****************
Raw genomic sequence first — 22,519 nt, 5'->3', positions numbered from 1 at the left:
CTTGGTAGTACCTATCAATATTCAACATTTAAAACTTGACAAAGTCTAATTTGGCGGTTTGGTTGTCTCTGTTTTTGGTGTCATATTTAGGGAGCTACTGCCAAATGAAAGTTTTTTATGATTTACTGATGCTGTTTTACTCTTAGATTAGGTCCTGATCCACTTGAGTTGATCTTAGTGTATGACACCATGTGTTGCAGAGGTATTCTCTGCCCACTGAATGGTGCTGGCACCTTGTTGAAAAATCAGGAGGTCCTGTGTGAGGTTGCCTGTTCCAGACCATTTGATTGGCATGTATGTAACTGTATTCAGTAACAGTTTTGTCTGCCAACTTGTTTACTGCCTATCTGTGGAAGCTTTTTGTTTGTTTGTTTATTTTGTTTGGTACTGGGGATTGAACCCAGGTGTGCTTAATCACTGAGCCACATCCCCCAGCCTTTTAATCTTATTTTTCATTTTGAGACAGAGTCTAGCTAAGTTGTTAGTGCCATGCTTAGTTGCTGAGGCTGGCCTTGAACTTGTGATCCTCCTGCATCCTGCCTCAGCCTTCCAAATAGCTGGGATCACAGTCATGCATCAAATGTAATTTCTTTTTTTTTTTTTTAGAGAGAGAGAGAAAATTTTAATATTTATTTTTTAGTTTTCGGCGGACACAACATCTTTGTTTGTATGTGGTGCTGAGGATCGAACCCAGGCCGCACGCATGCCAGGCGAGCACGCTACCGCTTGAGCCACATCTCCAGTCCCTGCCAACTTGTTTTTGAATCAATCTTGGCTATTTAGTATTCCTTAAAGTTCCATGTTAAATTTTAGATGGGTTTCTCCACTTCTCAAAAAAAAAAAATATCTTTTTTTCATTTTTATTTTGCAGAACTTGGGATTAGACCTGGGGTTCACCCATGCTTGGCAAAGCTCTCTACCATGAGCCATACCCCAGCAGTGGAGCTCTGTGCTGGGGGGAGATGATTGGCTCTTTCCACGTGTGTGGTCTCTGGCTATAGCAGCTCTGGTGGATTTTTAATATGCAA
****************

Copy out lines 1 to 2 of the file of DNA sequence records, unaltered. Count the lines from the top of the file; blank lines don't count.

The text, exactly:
Raw genomic sequence first — 22,519 nt, 5'->3', positions numbered from 1 at the left:
CTTGGTAGTACCTATCAATATTCAACATTTAAAACTTGACAAAGTCTAATTTGGCGGTTTGGTTGTCTCTGTTTTTGGTGTCATATTTAGGGAGCTACTGCCAAATGAAAGTTTTTTATGATTTACTGATGCTGTTTTACTCTTAGATTAGGTCCTGATCCACTTGAGTTGATCTTAGTGTATGACACCATGTGTTGCAGAGGTATTCTCTGCCCACTGAATGGTGCTGGCACCTTGTTGAAAAATCAGGAGGTCCTGTGTGAGGTTGCCTGTTCCAGACCATTTGATTGGCATGTATGTAACTGTATTCAGTAACAGTTTTGTCTGCCAACTTGTTTACTGCCTATCTGTGGAAGCTTTTTGTTTGTTTGTTTATTTTGTTTGGTACTGGGGATTGAACCCAGGTGTGCTTAATCACTGAGCCACATCCCCCAGCCTTTTAATCTTATTTTTCATTTTGAGACAGAGTCTAGCTAAGTTGTTAGTGCCATGCTTAGTTGCTGAGGCTGGCCTTGAACTTGTGATCCTCCTGCATCCTGCCTCAGCCTTCCAAATAGCTGGGATCACAGTCATGCATCAAATGTAATTTCTTTTTTTTTTTTTTAGAGAGAGAGAGAAAATTTTAATATTTATTTTTTAGTTTTCGGCGGACACAACATCTTTGTTTGTATGTGGTGCTGAGGATCGAACCCAGGCCGCACGCATGCCAGGCGAGCACGCTACCGCTTGAGCCACATCTCCAGTCCCTGCCAACTTGTTTTTGAATCAATCTTGGCTATTTAGTATTCCTTAAAGTTCCATGTTAAATTTTAGATGGGTTTCTCCACTTCTCAAAAAAAAAAAATATCTTTTTTTCATTTTTATTTTGCAGAACTTGGGATTAGACCTGGGGTTCACCCATGCTTGGCAAAGCTCTCTACCATGAGCCATACCCCAGCAGTGGAGCTCTGTGCTGGGGGGAGATGATTGGCTCTTTCCACGTGTGTGGTCTCTGGCTATAGCAGCTCTGGTGGATTTTTAATATGCAA